Societal Equality… What Does It Really Mean?

In society, everyone has a role to play. We all have a prescribed duty. Are some duties more important than others? Certainly. But in terms of function, every role is equally important to contribute to the sustained survival of society. We need the street sweepers and we need the heads of Government. We need the school teachers and we need the students. The individual importance of each is not the same, but the importance placed on each function when considered as part of a whole society is indeed equal to the well-being of society.

The concept of ‘equality’ has been misconstrued over the years. For example, women’s liberation activists will petition that women and men are equal. This is correct in terms of function, but not in terms of ability and purpose – because ‘equal’ does not mean ‘the same’. Men cannot give birth. Women are much more poorly equipped, physically and biologically, for heavy manual labour, than men. Yet, we need the functions of both men and women. There is a reason that men and women are built differently, both physically and mentally.

Similarly, the concept of equality in society has been misunderstood and distorted.

Consider the physical body. We have legs for walking, a stomach for eating, arms for administrative work and to protect the body, and we have a head to do our thinking. All this bodily division acts according to its function and, when each part works as per its function, you have a body that is efficient and effective.

On a whole, if you look at society, the different divisions or inclinations of people in general can be akin to the body. In society, the legs are the labourer class. They are the ones doing the street work and our construction. That’s their function in society. The stomach of society is the mercantile class who engage themselves in business. They ‘feed’ society. The labourers would not have work without them. In society, the hands are the administrators. They do the admin work, police work, government duties, and general management of society. They set and enforce taxes, laws, and guidelines for daily life. Finally, the head of society are the thinkers, the philosophers, the priests, the monks, the scientists, the philanthropists, etc. The head protects the morality, ethics, and religiosity of society. They influence the administration class to enforce guidelines that would make this world a better place. We need all four ‘classes’ to have a fully functional society, but certainly there is an inherent hierarchical system.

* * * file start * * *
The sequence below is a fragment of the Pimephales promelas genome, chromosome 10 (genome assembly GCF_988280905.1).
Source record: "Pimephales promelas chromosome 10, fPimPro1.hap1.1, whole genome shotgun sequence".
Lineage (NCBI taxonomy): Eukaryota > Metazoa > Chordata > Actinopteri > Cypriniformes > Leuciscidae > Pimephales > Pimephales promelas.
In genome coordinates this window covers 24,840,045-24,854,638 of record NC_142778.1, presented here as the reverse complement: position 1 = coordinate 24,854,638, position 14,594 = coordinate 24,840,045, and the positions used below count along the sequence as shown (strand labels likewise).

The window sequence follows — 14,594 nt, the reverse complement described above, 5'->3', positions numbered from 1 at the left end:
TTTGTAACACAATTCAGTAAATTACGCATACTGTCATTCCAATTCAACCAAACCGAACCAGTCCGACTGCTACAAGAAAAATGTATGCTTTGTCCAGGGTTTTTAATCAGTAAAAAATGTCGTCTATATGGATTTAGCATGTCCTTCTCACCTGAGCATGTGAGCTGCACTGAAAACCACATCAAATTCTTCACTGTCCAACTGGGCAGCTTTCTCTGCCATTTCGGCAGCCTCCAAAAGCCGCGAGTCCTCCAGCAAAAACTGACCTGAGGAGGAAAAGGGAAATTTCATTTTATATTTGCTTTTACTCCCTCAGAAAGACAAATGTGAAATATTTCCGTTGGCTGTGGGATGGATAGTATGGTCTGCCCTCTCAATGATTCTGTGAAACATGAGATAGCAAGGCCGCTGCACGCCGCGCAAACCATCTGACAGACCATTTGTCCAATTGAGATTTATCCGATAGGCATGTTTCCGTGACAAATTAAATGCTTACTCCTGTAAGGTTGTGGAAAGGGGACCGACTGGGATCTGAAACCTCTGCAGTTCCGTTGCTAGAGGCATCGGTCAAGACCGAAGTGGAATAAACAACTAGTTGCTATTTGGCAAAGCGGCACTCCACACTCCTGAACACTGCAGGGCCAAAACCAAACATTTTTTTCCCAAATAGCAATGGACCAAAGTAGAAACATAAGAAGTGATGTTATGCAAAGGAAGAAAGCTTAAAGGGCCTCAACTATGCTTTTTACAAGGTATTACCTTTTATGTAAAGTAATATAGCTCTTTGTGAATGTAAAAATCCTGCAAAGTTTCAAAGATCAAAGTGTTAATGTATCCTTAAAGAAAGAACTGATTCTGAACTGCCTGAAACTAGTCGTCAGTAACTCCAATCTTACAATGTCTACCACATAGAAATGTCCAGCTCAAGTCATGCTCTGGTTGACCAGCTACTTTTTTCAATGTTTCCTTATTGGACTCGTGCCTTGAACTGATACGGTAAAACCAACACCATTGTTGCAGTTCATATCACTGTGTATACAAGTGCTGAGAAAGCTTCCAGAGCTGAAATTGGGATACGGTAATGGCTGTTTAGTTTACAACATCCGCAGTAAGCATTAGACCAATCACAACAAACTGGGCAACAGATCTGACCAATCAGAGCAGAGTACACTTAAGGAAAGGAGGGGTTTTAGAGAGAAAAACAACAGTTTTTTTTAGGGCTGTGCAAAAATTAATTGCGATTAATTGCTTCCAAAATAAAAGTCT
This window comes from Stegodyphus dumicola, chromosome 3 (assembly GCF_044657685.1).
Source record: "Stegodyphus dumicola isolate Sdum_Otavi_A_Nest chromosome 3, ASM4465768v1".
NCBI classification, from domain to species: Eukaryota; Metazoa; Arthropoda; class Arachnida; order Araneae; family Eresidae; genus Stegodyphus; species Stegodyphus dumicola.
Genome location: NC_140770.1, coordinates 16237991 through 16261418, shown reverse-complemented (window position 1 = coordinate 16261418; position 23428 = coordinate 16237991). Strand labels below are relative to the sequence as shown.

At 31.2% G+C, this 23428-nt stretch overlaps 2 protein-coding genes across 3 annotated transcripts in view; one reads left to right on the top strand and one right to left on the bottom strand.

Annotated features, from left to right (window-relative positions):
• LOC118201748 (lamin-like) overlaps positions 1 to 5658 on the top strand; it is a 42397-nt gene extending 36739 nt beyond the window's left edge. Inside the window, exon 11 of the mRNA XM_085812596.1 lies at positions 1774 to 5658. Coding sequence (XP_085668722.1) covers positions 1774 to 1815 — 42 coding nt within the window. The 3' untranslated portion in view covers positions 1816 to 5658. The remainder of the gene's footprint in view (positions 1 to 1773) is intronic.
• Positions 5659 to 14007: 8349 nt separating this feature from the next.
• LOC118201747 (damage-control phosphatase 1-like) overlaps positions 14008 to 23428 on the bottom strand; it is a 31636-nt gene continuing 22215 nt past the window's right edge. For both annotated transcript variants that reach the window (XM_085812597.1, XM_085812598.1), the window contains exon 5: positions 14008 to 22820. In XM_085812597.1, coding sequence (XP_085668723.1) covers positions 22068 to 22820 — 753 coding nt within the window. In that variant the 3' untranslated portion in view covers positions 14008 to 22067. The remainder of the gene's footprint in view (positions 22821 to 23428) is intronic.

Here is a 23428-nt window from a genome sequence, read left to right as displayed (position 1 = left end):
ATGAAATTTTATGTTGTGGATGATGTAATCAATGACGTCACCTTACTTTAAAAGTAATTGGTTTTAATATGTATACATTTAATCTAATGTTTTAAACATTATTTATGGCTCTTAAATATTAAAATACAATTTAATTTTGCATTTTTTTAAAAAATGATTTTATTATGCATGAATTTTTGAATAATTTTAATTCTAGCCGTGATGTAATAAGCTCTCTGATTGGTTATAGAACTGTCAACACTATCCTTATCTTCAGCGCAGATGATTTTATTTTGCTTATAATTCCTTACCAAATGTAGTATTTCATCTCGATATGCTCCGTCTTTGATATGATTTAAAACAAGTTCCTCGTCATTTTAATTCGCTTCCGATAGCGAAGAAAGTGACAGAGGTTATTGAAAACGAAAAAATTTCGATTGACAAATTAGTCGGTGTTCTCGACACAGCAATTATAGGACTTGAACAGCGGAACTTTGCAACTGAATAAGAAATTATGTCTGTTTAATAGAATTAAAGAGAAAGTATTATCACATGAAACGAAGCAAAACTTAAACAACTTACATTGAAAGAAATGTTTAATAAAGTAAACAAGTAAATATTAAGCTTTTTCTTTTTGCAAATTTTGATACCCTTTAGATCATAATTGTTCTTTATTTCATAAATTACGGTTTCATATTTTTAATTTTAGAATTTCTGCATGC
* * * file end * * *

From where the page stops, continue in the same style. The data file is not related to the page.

Still not convinced? Think of a bee colony. There are workers, drones, and a Queen.  Individually, the Queen is obviously the most ‘important’. But if each worker bee and drone bee did not fulfil their function, the whole colony would fail and die, including the Queen.

We need each function in society, just like we need each body part. But one thing that is often forgotten is that a person becomes a member of each ‘class’, not because of birth, but because of qualification. This is where the caste system in India began to be severely misunderstood. Just because a person is born into a family of labourers, does not preclude that person from raising themselves through education, determination, and generally qualifying themselves to complete the function of a ‘higher class’. A person’s prescribed duty depends on a person’s values, upbringing, and set of inclinations.

According to our inclinations, we all have different work. The point is that whatever our calling is, we should fulfil it to the very best of our ability. If your job is to serve at a restaurant, then give the best service you possibly can. If your job is to run a company, then be the most professional, ethical, hard-working director that you can possibly be.

If today you are a mommy, then be the best mommy. Don’t complain about staying home; what type of society would we have if every single child was raised by a maid, rather than his/her parents? If you are a boss, don’t complain about having to go to work every day. Set a good example; this is your prescribed duty and it is you who aspired to be in this position.

One last thing to remember, is that in life, we all have multiple roles to play. A CEO is not just a CEO, but also a husband, a father, a friend, a son. When you go home, take off your CEO hat… Don’t start setting KPIs for your four-year-old child.

Yours sincerely,

Joseph Bismark
Group Managing Director, QI Ltd